For Nancy Burnett, Raffles is the difference between independence and invalidism. He is gentle, he is kind, but he also turns on the lights, picks up things that are dropped, brings his mistress her clothes, his leash, her shoes, keeps her from falling . . .answers her phone . . .
Lassie, eat your heart out!
Nancy Burnett was a jock. She was a backpacker, canoeist, all around sports participant and enthusiast. She was also a pianist and was planning to become a professional percussionist.
But when she had just finished her freshman year in college, at Hammond in St. Paul, Minn., where she grew up, she was stricken by rheumatoid arthritis, a particularly virulent and crippling form, unusual in one so young. She was 19.
Raffles was bred as a show dog. Purebred golden retrievers have soft wavy red-gold coats, and Raffles' was kept brushed to a soft sheen. Retrievers look like they're smiling when they open their mouths, and their dispositions are such that no one can say with authority that they're not.
Raffles' breeder gave him to a couple of dog trainers in Greensboro, N.C., to train him to be a champion show dog.
But Raffles was a disappointment in the ring. He picked up some third places and a second or two, but he wasn't to be a champion. So the trainers, Frances and T. Hall Keyes, adopted him as a family pet. He was about a year old.
By this time Nancy Burnett and her family had moved to North Carolina. She was battling her illness with humor and determination. She won her bachelor's degree in music from Wake Forest and was working on a master's (in German) at the University of North Carolina. It was clear by then that her ailment would prevent a career as a musician.
Then one evening Nancy Burnett dropped her elevator key. The entrance for the handicapped at UNC was in the basement. She couldn't bend over to pick up the key. She waited. And waited. "This is ridiculous," she remembers thinking. "I could be here forever."
"It was natural," says Burnett, "to think about dogs." When she was a child, she imagined becoming a veterinarian. She knew a little about guide dogs for the blind. So she started asking around. She was referred, inevitably, to the Keyes' Nanhall Training Center in Greensboro. She told them what she needed and they said, "Gee, you know, we've got this dog . . ."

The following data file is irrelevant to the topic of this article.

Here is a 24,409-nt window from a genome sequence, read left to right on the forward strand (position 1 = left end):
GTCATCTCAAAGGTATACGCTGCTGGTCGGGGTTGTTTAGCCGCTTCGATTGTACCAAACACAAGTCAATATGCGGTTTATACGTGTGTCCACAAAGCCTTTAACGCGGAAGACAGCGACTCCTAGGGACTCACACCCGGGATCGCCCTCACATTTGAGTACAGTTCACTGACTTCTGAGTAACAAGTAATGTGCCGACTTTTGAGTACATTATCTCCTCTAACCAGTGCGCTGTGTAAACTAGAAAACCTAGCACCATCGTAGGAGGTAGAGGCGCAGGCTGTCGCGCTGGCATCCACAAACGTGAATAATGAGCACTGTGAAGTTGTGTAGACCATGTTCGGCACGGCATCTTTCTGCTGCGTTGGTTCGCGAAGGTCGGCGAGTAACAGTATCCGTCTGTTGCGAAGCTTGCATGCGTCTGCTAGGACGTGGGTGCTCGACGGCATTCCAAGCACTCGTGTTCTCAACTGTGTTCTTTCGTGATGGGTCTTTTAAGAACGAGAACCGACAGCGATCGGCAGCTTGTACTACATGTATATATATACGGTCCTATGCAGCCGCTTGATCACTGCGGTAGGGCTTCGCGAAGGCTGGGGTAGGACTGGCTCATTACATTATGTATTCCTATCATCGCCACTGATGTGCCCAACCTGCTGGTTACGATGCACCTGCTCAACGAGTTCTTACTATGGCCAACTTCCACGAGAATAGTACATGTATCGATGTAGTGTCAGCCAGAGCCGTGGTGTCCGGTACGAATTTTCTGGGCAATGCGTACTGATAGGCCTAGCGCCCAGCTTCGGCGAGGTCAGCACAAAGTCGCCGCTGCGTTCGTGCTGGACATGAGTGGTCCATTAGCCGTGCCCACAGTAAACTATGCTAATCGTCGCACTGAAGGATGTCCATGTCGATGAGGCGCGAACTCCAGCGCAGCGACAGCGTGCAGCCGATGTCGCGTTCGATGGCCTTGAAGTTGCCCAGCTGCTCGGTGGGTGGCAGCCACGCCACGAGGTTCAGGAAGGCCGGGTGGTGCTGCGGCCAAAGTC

Fran Keyes and her husband breed German shepherds, but they recognized that for Nancy Burnett they needed an animal with special qualities, a degree of gentleness and patience that too much indiscriminate breeding had made a rarity among the shepherds.
"We needed a dog that was patient, one that would work slowly with no jumping or leaning, one that was responsible and responsive. We had Raffles and we really thought he would be the perfect man for the job." Their dogs are trained by reward rather than punishment. "First," says Fran Keyes, "you must eliminate fear."
Here are some of the things Raffles does. ("It's his job," says Fran Keyes. "Every dog needs to have a job"):
* He answers the telephone. Well, he picks up the receiver when the phone rings and after she says "Fetch." ("Otherwise," Burnett says, "he might pick up the receiver if a pay phone rang while we were walking by . . .")
* He can carry up to about 30 pounds in a pack specially designed for dogs.
* He turns lights on and off.
* He picks up his own leash. If Burnett drops the handle, he returns it to her.
* He picks up Burnett's keys when she drops them.
* He picks up, in fact, almost anything she drops.
* He fetches almost anything she sends him for, although it may take a few times before she gets exactly what she is after. "He loves slippers," she says, "so he may bring a slipper first when you want a sweater. You just say, 'good dog,' and then send him off for the sweater. Sooner or later he'll get it, but still it's a lot faster than me having to get up and get it . . ."
* He stands still and stiff when she is on a curb or a step, acting as a sort of handrail.